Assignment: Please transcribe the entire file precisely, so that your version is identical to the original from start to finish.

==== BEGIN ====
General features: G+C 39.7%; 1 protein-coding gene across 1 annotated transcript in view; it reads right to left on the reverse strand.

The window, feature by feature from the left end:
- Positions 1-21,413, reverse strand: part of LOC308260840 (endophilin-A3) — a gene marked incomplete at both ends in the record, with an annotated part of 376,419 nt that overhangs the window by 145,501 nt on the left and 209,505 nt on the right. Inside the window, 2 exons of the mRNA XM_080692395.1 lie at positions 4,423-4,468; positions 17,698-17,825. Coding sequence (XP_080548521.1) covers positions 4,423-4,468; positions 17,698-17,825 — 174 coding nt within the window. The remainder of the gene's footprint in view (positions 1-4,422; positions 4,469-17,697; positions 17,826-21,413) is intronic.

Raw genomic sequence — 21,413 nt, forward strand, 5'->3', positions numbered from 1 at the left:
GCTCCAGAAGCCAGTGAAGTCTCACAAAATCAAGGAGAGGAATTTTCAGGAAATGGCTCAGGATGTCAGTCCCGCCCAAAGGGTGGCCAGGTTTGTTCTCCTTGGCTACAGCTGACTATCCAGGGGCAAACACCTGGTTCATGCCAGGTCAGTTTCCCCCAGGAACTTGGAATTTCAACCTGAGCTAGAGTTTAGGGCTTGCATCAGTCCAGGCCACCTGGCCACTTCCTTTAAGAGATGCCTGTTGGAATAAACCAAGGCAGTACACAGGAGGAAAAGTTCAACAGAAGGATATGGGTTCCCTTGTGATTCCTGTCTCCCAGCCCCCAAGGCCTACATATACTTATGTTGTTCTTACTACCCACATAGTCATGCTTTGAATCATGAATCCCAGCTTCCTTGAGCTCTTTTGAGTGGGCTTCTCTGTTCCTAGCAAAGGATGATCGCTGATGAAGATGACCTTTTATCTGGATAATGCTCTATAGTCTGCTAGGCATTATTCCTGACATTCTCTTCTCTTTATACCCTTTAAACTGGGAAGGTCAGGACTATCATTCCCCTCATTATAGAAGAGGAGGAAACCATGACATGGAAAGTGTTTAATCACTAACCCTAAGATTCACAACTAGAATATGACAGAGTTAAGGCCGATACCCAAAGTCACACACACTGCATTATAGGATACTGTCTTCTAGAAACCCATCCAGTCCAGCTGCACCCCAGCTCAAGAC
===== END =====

General features: G+C 39.7%; 1 protein-coding gene across 1 annotated transcript in view; it reads right to left on the reverse strand.

The window, feature by feature from the left end:
- Positions 1-21,413, reverse strand: part of LOC308260840 (endophilin-A3) — a gene marked incomplete at both ends in the record, with an annotated part of 376,419 nt that overhangs the window by 145,501 nt on the left and 209,505 nt on the right. Inside the window, 2 exons of the mRNA XM_080692395.1 lie at positions 4,423-4,468; positions 17,698-17,825. Coding sequence (XP_080548521.1) covers positions 4,423-4,468; positions 17,698-17,825 — 174 coding nt within the window. The remainder of the gene's footprint in view (positions 1-4,422; positions 4,469-17,697; positions 17,826-21,413) is intronic.

Raw genomic sequence — 21,413 nt, forward strand, 5'->3', positions numbered from 1 at the left:
GCTCCAGAAGCCAGTGAAGTCTCACAAAATCAAGGAGAGGAATTTTCAGGAAATGGCTCAGGATGTCAGTCCCGCCCAAAGGGTGGCCAGGTTTGTTCTCCTTGGCTACAGCTGACTATCCAGGGGCAAACACCTGGTTCATGCCAGGTCAGTTTCCCCCAGGAACTTGGAATTTCAACCTGAGCTAGAGTTTAGGGCTTGCATCAGTCCAGGCCACCTGGCCACTTCCTTTAAGAGATGCCTGTTGGAATAAACCAAGGCAGTACACAGGAGGAAAAGTTCAACAGAAGGATATGGGTTCCCTTGTGATTCCTGTCTCCCAGCCCCCAAGGCCTACATATACTTATGTTGTTCTTACTACCCACATAGTCATGCTTTGAATCATGAATCCCAGCTTCCTTGAGCTCTTTTGAGTGGGCTTCTCTGTTCCTAGCAAAGGATGATCGCTGATGAAGATGACCTTTTATCTGGATAATGCTCTATAGTCTGCTAGGCATTATTCCTGACATTCTCTTCTCTTTATACCCTTTAAACTGGGAAGGTCAGGACTATCATTCCCCTCATTATAGAAGAGGAGGAAACCATGACATGGAAAGTGTTTAATCACTAACCCTAAGATTCACAACTAGAATATGACAGAGTTAAGGCCGATACCCAAAGTCACACACACTGCATTATAGGATACTGTCTTCTAGAAACCCATCCAGTCCAGCTGCACCCCAGCTCAAGAC